Terminator: Dark Fate director Tim Miller and star Linda Hamilton aren’t fans of Arnold Schwarzenegger’s thumbs up in Terminator 2: Judgment Day. A direct sequel to the aforementioned film, Terminator: Dark Fate dismisses the post-T2 films as alternate timeline stories and removes them from canon. Hamilton and Schwarzenegger return as a battle-hardened Sarah Connor and the formidable T-800, respectively. Despite some critics calling it derivative, the film has already been lauded as one of the best entries in the franchise (behind Terminator and T2, obviously). And judging from its latest trailer, it looks like that’s the case.
Terminator 2: Judgment Day is widely regarded as the franchise’s finest entry, a riveting mix of high-stakes action, powerfully-conveyed emotion, and groundbreaking special effects that thrilled fans of its predecessor. With this new installment, Miller, director of the first Deadpool film and one of Hollywood’s most sought-after filmmakers, strives to erase the messiness of everything that came after T2 by crafting a story that honors its best predecessors and finds its identity while doing it.
The “thumbs up” scene, now famous (and, for some people, loved) for its inherent cheesiness and tacked-on feel, involved Schwarzenegger’s T-800 sacrificing himself to defeat the villainous T-1000 and allowing Sarah and John Connor to preserve the human race. Neither Hamilton nor Miller enjoyed the scene, and they certainly didn’t mince words when discussing it. Speaking on Cinema Blend’s Reel Blend podcast, Miller said:
I can only say that that was not my favorite part of the movie. And the fact that it is yours is a symptom of your age when you saw it. Because when I saw T2, I was 27, right? But one of the first things I asked Linda is, ‘How do you feel about the thumbs up moment?’ And she’s like, “No.” And I went, “Okay, we’re going to be fine’…Well, Jim [Cameron] loves that scene. Many people love that scene. For me, it’s just, it’s a little, it’s iconic, I know, but maybe a little too sentimental for me.”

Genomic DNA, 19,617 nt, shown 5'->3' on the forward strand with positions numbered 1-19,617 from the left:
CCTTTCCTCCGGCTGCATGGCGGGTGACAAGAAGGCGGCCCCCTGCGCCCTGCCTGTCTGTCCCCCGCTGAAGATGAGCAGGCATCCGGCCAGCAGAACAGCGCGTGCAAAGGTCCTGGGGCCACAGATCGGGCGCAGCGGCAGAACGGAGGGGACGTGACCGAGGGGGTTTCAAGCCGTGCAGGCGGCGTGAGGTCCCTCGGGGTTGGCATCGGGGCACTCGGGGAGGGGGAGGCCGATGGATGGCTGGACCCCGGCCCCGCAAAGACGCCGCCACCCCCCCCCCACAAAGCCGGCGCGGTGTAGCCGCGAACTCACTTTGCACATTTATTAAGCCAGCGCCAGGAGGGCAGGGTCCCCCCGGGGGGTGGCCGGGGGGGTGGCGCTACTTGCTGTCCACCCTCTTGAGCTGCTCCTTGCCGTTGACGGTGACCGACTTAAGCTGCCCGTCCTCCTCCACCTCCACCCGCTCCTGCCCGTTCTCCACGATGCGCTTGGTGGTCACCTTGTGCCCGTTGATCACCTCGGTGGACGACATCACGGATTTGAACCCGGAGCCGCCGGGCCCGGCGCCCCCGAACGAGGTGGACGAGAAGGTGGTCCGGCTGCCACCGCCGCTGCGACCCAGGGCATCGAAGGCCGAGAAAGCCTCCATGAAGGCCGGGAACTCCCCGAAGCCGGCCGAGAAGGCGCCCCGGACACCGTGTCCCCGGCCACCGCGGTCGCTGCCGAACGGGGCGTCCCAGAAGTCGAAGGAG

It’s always fun to see stars such as Hamilton, who hasn’t appeared in a Terminator movie since she returned for Terminator: Salvation to record audio for director McG, voice their thoughts on movies they appeared in decades ago. During press tours and promotional circuits, it’s up to the actors, actresses, and filmmakers to make their film look as good as possible, so Hamilton obviously couldn’t discuss this back then. But now that the film is years behind us, it’s safe to say pretty much anything about its few faults (if one can even call a thumbs up a fault).
As his above comments indicate, Miller, a franchise newcomer, also feels that the choice to have a sinking thumbs-up function as a “goodbye” to the T-800 was a poor one. It’s honestly amusing to see these two big-name Hollywood figures rip into a scene that was probably intended to be impactful. It’ll be interesting to see if he can avoid moments like that in his foray into the franchise. On the surface though, criticizing such a popular and iconic moment might not be a wise way to earn favor with fans.
Next: Terminator Theory: Linda Hamilton’s Return Hints At Dark Fate Twist
Source: Cinema Blend